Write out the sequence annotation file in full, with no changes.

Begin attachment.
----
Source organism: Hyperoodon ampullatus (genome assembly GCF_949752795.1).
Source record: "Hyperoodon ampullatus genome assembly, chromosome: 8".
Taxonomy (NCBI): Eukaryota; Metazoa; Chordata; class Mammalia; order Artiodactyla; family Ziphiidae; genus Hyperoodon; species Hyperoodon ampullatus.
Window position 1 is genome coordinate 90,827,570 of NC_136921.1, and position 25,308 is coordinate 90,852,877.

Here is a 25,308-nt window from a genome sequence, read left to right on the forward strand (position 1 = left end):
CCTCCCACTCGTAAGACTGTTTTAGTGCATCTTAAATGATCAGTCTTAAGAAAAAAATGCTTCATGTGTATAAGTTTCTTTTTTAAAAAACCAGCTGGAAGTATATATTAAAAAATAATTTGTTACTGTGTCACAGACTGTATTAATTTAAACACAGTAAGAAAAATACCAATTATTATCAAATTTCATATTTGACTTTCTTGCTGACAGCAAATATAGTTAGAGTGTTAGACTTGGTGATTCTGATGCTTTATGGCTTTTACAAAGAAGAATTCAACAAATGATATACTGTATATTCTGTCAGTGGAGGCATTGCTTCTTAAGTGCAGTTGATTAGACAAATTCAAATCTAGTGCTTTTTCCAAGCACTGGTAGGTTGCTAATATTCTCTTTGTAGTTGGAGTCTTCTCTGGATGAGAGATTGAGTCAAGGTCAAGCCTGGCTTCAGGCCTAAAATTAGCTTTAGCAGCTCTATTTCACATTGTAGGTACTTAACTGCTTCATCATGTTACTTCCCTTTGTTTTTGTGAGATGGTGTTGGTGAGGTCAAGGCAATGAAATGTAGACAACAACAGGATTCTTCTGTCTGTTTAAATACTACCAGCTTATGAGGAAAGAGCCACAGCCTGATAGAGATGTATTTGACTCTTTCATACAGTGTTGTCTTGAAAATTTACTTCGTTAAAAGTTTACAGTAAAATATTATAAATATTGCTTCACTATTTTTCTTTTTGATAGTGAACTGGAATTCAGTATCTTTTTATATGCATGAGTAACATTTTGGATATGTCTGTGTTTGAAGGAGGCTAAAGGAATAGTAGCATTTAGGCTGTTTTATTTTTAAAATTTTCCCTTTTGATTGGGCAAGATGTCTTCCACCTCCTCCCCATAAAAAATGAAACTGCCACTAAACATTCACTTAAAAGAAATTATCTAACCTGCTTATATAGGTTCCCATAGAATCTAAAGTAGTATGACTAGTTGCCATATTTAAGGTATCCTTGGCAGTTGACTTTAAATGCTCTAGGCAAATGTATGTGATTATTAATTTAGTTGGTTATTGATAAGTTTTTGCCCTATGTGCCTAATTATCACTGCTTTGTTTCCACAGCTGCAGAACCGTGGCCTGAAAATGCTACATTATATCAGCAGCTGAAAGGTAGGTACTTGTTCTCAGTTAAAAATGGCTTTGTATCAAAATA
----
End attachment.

Source organism: Hyperoodon ampullatus (genome assembly GCF_949752795.1).
Source record: "Hyperoodon ampullatus genome assembly, chromosome: 8".
Taxonomy (NCBI): Eukaryota; Metazoa; Chordata; class Mammalia; order Artiodactyla; family Ziphiidae; genus Hyperoodon; species Hyperoodon ampullatus.
Window position 1 is genome coordinate 90,827,570 of NC_136921.1, and position 25,308 is coordinate 90,852,877.

Here is a 25,308-nt window from a genome sequence, read left to right on the forward strand (position 1 = left end):
CCTCCCACTCGTAAGACTGTTTTAGTGCATCTTAAATGATCAGTCTTAAGAAAAAAATGCTTCATGTGTATAAGTTTCTTTTTTAAAAAACCAGCTGGAAGTATATATTAAAAAATAATTTGTTACTGTGTCACAGACTGTATTAATTTAAACACAGTAAGAAAAATACCAATTATTATCAAATTTCATATTTGACTTTCTTGCTGACAGCAAATATAGTTAGAGTGTTAGACTTGGTGATTCTGATGCTTTATGGCTTTTACAAAGAAGAATTCAACAAATGATATACTGTATATTCTGTCAGTGGAGGCATTGCTTCTTAAGTGCAGTTGATTAGACAAATTCAAATCTAGTGCTTTTTCCAAGCACTGGTAGGTTGCTAATATTCTCTTTGTAGTTGGAGTCTTCTCTGGATGAGAGATTGAGTCAAGGTCAAGCCTGGCTTCAGGCCTAAAATTAGCTTTAGCAGCTCTATTTCACATTGTAGGTACTTAACTGCTTCATCATGTTACTTCCCTTTGTTTTTGTGAGATGGTGTTGGTGAGGTCAAGGCAATGAAATGTAGACAACAACAGGATTCTTCTGTCTGTTTAAATACTACCAGCTTATGAGGAAAGAGCCACAGCCTGATAGAGATGTATTTGACTCTTTCATACAGTGTTGTCTTGAAAATTTACTTCGTTAAAAGTTTACAGTAAAATATTATAAATATTGCTTCACTATTTTTCTTTTTGATAGTGAACTGGAATTCAGTATCTTTTTATATGCATGAGTAACATTTTGGATATGTCTGTGTTTGAAGGAGGCTAAAGGAATAGTAGCATTTAGGCTGTTTTATTTTTAAAATTTTCCCTTTTGATTGGGCAAGATGTCTTCCACCTCCTCCCCATAAAAAATGAAACTGCCACTAAACATTCACTTAAAAGAAATTATCTAACCTGCTTATATAGGTTCCCATAGAATCTAAAGTAGTATGACTAGTTGCCATATTTAAGGTATCCTTGGCAGTTGACTTTAAATGCTCTAGGCAAATGTATGTGATTATTAATTTAGTTGGTTATTGATAAGTTTTTGCCCTATGTGCCTAATTATCACTGCTTTGTTTCCACAGCTGCAGAACCGTGGCCTGAAAATGCTACATTATATCAGCAGCTGAAAGGTAGGTACTTGTTCTCAGTTAAAAATGGCTTTGTATCAAAATA